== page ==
Much like his older brother, our new arrival is growing up — and out — before our eyes. He's big, he's got chubby cheeks. He's loud. He can lift his head up, turn it from side to side and he's got a smile that stops you dead in your tracks.
Did I say he's big?
Yeah, this kid is already wearing clothes meant for kids who are six months old. I tried to put him into a onesie recommended for a 3-6 month old last week and he looked like a light-blue sausage.
His eyes are blue, like his brother's, though that can change as late as the 12-month mark.
He loves, loves, loves to have nothing on his lower half. On more occasions than I can count, the boy's crying has ceased merely by being taken out of his onesie so that his little legs may breathe.
When we set him on the ground he puts those chunky little legs to work by trying to crawl. Though he hasn't figured out how dig in with his toes, or use his arms, so progress arrives in small increments.
And as he tries to squirm, slither and slide his way across his baby blanket, he growls.
In fact, he grunts and growls frequently. You can imagine when he might make these noises and, yes, it most definitely happens then. But there are other times too. This boy has no problem announcing his state of mind or the state of his diaper.
If he's angry, you know about it. If he's frustrated, you know about it. If he wants some attention, by God, you know about it.
For anyone who knows our older son, this will sound familiar.
And, while I know it's amongst parenting's cardinal sins to compare one's kids, I can't help but acknowledge the plain reality that my two boys share, many, many personality traits.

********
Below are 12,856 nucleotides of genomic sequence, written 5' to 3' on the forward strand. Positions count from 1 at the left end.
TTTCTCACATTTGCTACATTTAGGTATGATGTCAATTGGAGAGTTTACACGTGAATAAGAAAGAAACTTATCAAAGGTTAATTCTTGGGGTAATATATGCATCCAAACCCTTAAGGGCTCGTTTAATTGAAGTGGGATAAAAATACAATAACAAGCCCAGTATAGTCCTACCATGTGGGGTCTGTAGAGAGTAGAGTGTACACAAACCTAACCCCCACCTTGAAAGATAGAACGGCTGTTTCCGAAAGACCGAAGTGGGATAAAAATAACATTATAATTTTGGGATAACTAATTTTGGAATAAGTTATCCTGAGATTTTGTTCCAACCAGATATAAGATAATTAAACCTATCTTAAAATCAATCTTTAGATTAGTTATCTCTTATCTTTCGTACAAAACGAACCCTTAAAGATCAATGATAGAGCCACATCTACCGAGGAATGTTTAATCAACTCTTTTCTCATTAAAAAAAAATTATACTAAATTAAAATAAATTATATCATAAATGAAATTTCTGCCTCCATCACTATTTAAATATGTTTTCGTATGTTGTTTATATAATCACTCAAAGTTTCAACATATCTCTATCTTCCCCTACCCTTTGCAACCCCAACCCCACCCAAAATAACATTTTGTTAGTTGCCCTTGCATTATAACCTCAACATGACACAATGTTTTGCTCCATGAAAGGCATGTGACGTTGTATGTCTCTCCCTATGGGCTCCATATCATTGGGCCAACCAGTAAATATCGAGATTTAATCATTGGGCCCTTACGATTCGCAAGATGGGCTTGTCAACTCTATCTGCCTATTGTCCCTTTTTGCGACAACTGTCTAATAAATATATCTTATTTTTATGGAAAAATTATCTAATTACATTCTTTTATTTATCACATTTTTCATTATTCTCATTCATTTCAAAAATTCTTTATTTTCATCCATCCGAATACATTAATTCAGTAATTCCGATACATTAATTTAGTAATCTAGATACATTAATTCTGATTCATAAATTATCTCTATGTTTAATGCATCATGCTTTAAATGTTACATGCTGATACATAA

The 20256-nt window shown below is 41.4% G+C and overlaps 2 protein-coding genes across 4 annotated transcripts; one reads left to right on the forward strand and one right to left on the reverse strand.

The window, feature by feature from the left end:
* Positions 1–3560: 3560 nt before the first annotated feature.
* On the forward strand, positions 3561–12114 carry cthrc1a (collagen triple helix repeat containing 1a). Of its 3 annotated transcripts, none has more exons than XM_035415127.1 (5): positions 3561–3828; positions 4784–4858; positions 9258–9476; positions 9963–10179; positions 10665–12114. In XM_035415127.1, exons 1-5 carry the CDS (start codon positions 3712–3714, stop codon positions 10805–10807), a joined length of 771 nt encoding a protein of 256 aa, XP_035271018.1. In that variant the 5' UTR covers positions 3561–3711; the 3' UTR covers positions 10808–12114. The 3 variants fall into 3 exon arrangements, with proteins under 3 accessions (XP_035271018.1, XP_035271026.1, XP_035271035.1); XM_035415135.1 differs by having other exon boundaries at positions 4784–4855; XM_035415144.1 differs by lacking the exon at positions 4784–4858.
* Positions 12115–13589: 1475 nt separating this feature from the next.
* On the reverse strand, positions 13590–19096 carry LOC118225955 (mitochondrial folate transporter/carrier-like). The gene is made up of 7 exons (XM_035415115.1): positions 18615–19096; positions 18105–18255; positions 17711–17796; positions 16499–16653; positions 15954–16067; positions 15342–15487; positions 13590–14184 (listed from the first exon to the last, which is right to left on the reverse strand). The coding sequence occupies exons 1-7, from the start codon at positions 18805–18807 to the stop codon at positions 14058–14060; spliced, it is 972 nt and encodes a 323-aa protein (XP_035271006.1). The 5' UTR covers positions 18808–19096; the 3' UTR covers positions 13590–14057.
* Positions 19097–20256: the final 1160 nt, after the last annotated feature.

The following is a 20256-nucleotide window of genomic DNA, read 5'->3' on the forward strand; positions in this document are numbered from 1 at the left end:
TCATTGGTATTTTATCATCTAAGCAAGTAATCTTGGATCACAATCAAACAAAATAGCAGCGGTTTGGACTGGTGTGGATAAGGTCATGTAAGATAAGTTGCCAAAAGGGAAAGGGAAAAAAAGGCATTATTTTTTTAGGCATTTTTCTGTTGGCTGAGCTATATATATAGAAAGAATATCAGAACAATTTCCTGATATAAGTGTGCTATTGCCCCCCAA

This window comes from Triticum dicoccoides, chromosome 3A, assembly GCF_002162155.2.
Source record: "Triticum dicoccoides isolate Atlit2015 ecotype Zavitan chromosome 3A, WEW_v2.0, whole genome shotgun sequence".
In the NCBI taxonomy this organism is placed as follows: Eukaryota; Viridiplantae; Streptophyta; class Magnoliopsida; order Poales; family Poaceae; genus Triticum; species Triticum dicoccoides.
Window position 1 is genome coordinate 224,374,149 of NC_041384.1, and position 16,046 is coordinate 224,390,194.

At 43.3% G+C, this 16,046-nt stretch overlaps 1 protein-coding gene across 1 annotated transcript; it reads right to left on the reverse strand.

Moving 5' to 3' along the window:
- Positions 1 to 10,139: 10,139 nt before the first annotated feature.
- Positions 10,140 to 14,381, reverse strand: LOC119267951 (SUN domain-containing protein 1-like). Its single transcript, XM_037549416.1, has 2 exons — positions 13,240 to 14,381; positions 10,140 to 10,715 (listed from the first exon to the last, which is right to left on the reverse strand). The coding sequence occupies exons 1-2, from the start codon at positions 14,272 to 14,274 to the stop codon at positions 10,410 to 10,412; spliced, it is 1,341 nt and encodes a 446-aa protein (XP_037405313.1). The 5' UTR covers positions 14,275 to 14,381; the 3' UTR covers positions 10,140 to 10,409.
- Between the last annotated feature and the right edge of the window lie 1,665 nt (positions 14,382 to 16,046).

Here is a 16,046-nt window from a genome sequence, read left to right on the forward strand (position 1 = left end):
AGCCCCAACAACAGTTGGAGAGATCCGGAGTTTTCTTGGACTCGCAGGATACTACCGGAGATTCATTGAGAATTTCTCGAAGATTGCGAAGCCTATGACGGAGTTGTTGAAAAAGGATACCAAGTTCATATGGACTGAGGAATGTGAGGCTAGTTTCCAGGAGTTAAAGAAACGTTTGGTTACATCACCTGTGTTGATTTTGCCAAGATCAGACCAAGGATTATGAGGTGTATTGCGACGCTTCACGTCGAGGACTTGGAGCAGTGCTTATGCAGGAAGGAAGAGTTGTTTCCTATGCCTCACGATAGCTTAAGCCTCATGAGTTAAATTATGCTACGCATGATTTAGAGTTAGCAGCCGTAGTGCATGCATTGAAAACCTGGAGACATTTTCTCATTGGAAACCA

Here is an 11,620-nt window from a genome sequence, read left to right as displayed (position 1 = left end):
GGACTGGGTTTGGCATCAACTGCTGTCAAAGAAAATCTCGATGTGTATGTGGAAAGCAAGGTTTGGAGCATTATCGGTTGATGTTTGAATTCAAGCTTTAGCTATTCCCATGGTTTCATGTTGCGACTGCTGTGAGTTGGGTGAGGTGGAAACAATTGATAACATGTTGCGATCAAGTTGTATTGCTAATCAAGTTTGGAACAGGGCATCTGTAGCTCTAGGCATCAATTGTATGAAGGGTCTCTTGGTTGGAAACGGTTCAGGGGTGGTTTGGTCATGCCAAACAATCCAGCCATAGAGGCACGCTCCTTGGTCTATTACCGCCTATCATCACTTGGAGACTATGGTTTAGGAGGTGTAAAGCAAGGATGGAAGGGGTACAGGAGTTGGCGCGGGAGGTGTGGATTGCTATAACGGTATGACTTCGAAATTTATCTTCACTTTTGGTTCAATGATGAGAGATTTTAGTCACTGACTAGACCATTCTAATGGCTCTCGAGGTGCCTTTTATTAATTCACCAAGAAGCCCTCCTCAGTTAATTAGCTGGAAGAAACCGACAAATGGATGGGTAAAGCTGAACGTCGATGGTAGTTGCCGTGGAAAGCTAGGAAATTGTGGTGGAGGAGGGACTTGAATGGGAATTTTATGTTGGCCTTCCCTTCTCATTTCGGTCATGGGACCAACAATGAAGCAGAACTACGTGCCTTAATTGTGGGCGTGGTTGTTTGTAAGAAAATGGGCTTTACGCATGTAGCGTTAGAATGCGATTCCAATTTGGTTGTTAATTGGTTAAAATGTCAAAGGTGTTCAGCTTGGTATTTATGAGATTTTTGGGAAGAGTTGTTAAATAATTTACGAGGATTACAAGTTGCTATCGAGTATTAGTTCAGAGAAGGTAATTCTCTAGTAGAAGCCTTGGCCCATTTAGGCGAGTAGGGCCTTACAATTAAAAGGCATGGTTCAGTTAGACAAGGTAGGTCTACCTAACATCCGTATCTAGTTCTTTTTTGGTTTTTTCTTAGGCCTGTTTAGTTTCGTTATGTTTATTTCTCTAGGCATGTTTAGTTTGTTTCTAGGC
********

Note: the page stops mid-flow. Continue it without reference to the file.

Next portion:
My mother had three boys and we are very much our own people. Mom is fond of saying that having me, her quiet, pliant, laid-back second son, gave her the strength to take the leap and have a third child.
So, my brothers and I are different and, really, that's what one expects with kids. Siblings are often the yin to one another's yang.
|The boy's swim instructors learned firsthand|
last weekend that he has his own way
of doing things.
But, not with my boys. While he's only two months old, our second boy looks like the yin to his brother's yin.
There are the outward exhibitions of personality that I've outlined above, yes, but underlying those is a common thread of stubbornness and, underlying that, a strong will that they both share.
We noticed this early in Master Blackwell and it's something that's become evermore pronounced as he's grown.
He's a happy, go-lucky, little dude who loves to laugh and get along with people, but he likes things his way.
From telling his mother and I that he won't eat his dinner, to insisting on not wearing certain kinds of pajamas, this kid has made it known that he's got opinions and, one way or another, you're going to hear about them.
He's smart and, in his own way, a pretty solid little manipulator of his mom and dad. (Though, is it really manipulation if we're willing participants?)
These traits bring with them their own pluses and minuses and we'll take those as they arise but, for now, I have to marvel at the fact that these two little dudes are so very much alike.
As they grow, they'll no doubt acquire attributes and traits that will distinguish them from one another. They'll become their own men, each with their own way of making their way through life.
Who knows what these two will look like when they're grown?
Anyone who's met me in the last 15 years probably wouldn't use the words "laid-back" to describe me. People do change.
But for now, I'm enjoying the present. Two, little strong-willed humans who, when push comes to shove, still have to do exactly what their mom and dad tell them.